Costa Rica’s lawmakers have decided to fast-track a bill that would govern organ transplants following the arrest of a physician and a policeman in connection with alleged traffic in organs. The arrests came on the heels of an article in Mexican newspaper charging that this country is a prime player in surgeries using unauthorized organs.
Before the El Universal article appeared, the lawmakers had not considered the bill to be high priority but essentially a routine “housekeeping measure.” In medical circles, it had been recognized that the country had few controls regarding use of organs for transplants.
But the appearance of the article and the arrests of Calderon Guardia Hospital’s kidney disease chief Dr. Francisco Jose Mora and Security Ministry official Maureen Patricia Cordero Tuesday, has spurred the passage of the bill out of committee. (A kidney is the organ most in demand and a donor kidney can cost $125,000.)
The bill would make it illegal to profit from the donation of an organ for transplant purposes. It would also make it illegal to make public an appeal for donor organs or tissue needed by a patient. National Liberation party lawmaker Elibeth Venegas who chairs he Social Affairs Committee admitted to La Nacion that the arrests had sparked action.
“This is a subject that has impacted lawmakers strongly,” she told the paper, “regarding the urgency to approve this bill soonest…This kind of situation (the arrests) are painful because they have to do with a medic who is a person in whom the public places trust.”
Since rules about organ transplants are as scarce as the organs themselves, it is unclear under what law the two public officials will be charged. The Mexican newspaper reported that two highly respected private hospitals in this country receive black market organs for surgeries in their operating rooms.
Although no public hospital under the Social Security (Caja) universal health care system was named in the Mexican article, Caja chief Ileana Balmaceda told the leading Spanish language newspaper La Nacion that she would not be certain that no illicit traffic of organs had occurred on her watch.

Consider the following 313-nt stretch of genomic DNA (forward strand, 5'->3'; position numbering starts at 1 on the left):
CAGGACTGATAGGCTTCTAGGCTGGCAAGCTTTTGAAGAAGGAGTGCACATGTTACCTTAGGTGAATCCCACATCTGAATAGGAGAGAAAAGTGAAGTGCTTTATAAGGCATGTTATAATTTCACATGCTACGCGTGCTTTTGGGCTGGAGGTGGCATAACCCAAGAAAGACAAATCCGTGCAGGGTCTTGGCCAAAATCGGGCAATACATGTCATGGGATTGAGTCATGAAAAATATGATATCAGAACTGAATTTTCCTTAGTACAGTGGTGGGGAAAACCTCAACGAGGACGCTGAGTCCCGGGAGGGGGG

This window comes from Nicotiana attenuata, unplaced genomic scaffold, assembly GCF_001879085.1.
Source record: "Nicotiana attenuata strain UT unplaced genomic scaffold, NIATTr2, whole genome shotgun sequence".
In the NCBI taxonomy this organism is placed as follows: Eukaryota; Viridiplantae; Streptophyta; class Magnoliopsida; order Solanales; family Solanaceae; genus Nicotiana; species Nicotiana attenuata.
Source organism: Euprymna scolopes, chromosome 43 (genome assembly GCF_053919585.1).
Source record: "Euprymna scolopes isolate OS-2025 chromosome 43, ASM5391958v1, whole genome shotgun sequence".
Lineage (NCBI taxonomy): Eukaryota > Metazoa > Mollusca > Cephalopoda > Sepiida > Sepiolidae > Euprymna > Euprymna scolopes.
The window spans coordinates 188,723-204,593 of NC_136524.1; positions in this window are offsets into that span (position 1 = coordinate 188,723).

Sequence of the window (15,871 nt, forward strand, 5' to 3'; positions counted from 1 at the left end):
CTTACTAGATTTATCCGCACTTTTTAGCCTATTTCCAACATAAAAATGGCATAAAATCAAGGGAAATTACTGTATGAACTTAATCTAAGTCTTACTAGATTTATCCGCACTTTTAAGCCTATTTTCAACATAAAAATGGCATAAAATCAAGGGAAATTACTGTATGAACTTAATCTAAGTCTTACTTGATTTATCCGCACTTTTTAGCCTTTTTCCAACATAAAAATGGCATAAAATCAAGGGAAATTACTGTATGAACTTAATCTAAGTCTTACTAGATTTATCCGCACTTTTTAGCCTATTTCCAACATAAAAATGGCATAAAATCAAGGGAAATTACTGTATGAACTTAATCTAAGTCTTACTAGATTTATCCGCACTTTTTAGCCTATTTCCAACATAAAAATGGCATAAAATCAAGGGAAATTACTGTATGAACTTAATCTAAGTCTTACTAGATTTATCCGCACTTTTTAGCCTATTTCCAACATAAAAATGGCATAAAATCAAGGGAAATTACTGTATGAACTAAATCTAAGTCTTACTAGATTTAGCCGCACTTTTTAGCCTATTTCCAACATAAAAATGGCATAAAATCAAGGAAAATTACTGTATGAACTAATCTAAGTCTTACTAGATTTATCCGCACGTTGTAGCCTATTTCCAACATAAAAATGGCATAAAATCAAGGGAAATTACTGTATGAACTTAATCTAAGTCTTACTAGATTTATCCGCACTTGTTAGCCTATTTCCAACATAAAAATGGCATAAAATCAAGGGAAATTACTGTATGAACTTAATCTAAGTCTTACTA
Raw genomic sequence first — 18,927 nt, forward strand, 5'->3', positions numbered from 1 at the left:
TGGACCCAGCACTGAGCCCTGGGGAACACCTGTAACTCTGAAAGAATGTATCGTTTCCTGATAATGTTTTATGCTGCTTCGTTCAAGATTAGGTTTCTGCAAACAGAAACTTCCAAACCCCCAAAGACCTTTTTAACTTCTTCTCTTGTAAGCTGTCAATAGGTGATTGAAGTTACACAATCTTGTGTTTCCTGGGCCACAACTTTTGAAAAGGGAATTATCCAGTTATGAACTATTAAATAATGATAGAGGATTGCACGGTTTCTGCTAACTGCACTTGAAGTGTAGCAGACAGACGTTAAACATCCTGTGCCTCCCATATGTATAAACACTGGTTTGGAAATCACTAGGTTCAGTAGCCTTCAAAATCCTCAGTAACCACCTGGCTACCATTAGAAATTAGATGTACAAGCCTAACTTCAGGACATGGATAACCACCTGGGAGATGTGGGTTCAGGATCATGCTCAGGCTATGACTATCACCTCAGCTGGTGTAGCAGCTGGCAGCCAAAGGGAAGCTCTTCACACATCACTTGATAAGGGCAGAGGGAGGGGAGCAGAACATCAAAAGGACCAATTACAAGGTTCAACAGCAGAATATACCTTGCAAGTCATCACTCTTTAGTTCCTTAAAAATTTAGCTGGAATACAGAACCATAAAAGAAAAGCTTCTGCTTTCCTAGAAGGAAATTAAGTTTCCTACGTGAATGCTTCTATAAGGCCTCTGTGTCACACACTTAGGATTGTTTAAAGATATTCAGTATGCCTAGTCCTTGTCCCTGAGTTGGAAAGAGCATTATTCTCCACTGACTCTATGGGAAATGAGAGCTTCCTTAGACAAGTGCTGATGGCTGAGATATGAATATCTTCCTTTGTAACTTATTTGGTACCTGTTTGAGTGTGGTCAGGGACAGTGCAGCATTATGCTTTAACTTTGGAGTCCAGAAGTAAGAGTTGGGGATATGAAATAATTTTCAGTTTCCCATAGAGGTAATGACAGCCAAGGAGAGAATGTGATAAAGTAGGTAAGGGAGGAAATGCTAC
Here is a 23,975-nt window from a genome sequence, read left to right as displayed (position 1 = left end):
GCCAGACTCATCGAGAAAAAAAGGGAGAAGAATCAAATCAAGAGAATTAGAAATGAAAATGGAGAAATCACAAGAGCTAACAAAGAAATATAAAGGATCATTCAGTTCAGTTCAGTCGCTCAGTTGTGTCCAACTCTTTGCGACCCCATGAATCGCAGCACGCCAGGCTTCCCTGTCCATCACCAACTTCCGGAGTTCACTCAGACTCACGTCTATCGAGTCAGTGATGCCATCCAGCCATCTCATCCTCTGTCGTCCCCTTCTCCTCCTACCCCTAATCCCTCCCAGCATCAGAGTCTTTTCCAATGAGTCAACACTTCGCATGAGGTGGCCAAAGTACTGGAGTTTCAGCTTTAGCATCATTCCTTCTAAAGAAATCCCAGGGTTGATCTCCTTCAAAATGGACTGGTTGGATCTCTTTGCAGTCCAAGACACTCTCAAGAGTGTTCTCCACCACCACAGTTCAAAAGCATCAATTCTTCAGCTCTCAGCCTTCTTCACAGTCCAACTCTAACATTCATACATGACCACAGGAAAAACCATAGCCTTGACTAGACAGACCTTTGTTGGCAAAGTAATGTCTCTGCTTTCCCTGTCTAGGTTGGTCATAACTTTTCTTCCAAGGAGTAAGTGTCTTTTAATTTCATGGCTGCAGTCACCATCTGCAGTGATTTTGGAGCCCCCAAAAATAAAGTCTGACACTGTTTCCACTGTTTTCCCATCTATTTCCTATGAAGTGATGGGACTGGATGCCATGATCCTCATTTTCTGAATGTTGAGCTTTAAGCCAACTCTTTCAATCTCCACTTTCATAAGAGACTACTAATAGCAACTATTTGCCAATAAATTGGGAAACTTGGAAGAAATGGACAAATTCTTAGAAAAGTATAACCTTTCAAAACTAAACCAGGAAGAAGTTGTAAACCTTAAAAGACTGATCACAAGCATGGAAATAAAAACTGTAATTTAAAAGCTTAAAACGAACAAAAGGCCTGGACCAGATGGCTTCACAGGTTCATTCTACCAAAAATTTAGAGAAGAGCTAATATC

However, she did say that it was unlikely under the Caja’s intensive protocols in place. But she decried the fact that a public hospital specialist had been arrested and repudiated categorically the illicit traffic in donor organs.
La Nacion reporter Luis Eduardo Diaz asked the Caja chief if equipment from public hospitals could have been used in the highly sensitive transplant operations in a private clinic, pointing out that last year a nurse went public with an accusation that Caja instruments had been used in a private clinic and that the whistleblower had received pressure to keep silent on the subject.
“No, she was supported and was very courageous to present her accusation,” responded Balmaceda, “I can’t say she didn’t suffer threats because I don’t know.” But Balmaceda repeated that illegal use of Caja instruments, supplies or equipment was unlikely.
But a colleague of the arrested physician says that blame for opening the door to organ traffic in this country began when an old law was repealed and a new one instituted. Dr. Clive Montalberth-Smith repeated to the paper what he had told lawmakers during hearings before the law was changed.
The previous law, the doctor says, No. 5560, prohibited transplants that came from non-related donors. But when law 7409 was passed, it opened the door to organs belonging to those who had no relationship — in other words, purchased organs.
However, Montalberth-Smith denied ever having told El Universal that he knew of two Irsraelis who received organs from a Costa Rican and a Nicaraguan. He was, he said, misquoted.